Unsafe or uncomfortable? Conflict, Disagreement & Oppression on the Left By Sheila Wilmot
One of the most important concepts that came out of late 20th century feminism is “safety”. And that isn’t just to mean women being secure from invaders in our homes or attacks on the street. The concept of safety is about being free from emotional and physical violence, from any kind of oppression or abuse that undermines our dignity and sense of self, wherever any of us is working or spending our time.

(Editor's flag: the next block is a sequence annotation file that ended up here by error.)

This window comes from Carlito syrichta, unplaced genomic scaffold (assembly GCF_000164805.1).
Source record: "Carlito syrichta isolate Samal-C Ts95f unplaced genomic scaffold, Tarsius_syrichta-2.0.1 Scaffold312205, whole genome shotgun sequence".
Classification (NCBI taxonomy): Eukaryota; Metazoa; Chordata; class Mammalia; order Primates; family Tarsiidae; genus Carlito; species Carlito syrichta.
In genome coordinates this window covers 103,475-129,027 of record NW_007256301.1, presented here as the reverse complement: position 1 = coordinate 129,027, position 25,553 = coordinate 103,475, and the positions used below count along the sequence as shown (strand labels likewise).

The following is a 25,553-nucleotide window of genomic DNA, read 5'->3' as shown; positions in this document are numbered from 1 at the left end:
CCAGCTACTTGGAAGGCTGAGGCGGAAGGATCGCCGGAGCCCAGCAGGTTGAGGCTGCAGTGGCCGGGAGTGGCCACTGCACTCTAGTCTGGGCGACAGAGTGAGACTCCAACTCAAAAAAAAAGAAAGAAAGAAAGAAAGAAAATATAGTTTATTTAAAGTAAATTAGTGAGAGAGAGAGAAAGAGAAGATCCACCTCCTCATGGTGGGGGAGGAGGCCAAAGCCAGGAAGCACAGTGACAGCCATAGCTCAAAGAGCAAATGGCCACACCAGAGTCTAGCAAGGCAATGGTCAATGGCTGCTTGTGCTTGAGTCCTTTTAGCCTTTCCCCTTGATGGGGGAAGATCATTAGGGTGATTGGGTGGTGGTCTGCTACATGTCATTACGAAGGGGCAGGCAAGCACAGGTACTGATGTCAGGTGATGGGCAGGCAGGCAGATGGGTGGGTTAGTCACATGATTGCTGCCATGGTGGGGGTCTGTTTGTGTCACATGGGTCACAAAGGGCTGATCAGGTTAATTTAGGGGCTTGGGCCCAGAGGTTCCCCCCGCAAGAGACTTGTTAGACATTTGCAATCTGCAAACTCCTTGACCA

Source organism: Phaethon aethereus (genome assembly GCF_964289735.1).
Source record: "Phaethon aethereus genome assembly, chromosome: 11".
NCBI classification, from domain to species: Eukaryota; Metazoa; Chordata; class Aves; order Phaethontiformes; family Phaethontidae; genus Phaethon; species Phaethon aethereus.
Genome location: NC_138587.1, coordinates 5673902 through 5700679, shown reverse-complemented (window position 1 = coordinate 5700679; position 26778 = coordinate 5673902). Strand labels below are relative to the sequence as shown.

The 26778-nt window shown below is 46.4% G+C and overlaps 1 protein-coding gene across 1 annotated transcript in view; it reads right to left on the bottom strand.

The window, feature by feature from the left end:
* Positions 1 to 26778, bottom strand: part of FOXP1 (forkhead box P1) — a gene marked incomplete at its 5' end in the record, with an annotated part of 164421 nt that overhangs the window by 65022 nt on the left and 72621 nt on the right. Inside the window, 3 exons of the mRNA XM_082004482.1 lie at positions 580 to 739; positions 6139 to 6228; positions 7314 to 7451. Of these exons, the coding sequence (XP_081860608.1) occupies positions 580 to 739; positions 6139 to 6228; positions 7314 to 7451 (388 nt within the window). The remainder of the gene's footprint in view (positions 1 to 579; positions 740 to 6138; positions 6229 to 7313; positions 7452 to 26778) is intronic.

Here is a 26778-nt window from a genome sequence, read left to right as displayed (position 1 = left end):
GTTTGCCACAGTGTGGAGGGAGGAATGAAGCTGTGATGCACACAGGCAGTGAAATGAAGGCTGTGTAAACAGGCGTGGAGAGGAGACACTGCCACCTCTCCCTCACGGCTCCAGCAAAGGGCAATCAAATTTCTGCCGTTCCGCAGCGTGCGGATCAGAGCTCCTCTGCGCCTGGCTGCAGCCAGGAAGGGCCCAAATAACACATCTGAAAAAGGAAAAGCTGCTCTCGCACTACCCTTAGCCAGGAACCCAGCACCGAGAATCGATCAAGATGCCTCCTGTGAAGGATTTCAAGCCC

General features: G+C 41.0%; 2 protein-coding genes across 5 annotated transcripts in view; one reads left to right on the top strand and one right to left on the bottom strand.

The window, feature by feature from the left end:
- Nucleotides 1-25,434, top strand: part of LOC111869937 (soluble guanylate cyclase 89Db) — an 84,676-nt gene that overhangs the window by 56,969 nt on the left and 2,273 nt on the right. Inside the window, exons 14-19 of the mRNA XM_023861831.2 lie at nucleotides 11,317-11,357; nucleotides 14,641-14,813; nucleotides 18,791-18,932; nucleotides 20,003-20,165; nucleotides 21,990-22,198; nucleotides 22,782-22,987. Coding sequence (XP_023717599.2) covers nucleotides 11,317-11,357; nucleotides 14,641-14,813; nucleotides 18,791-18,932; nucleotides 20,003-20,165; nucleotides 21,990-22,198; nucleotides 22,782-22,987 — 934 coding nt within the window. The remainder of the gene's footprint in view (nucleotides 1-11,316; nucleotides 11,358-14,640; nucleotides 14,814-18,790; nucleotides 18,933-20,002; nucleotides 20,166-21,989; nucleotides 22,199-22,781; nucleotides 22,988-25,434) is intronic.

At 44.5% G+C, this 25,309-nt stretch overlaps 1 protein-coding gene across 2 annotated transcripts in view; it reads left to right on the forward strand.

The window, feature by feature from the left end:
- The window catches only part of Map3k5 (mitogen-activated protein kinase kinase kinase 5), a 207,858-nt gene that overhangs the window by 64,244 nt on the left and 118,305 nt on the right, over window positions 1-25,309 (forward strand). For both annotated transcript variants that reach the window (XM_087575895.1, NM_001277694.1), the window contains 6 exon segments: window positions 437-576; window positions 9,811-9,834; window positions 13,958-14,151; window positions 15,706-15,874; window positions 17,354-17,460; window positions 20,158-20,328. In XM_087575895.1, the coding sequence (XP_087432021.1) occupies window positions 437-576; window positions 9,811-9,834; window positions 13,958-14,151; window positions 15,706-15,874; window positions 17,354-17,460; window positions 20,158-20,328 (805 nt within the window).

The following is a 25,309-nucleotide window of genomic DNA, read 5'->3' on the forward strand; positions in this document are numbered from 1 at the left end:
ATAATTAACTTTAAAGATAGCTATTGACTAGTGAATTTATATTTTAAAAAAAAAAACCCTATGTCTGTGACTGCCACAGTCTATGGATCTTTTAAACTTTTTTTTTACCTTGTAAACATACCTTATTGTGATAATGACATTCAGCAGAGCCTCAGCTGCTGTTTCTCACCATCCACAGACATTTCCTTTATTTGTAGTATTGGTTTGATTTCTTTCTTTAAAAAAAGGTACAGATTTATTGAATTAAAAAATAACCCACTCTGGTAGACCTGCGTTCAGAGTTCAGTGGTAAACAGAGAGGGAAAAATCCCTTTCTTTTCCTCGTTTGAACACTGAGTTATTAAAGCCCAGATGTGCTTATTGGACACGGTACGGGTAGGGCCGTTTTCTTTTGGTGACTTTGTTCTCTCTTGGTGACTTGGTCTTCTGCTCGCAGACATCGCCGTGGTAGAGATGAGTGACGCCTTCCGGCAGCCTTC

In my experience, however, after a number of years of its use, this definition is not at all clear to many on the left. In fact, I find that people in what are understood to be socially progressive environments often say they feel unsafe when what they actually feel is uncomfortable. This can cause problems when the group gets re-directed into trying to deal with a personal attack that hasn’t happened instead of focusing on the source of the political disagreement to understand it better. That can lead to stalemating decision-making in the short term, or can become part of an unspoken backdrop that makes it hard to develop trust and solid political relationships. The unspoken, stagnating question in some people’s minds can be “will I be called racist/sexist/transphobic every time I disagree with her/him?”(Click here to read more)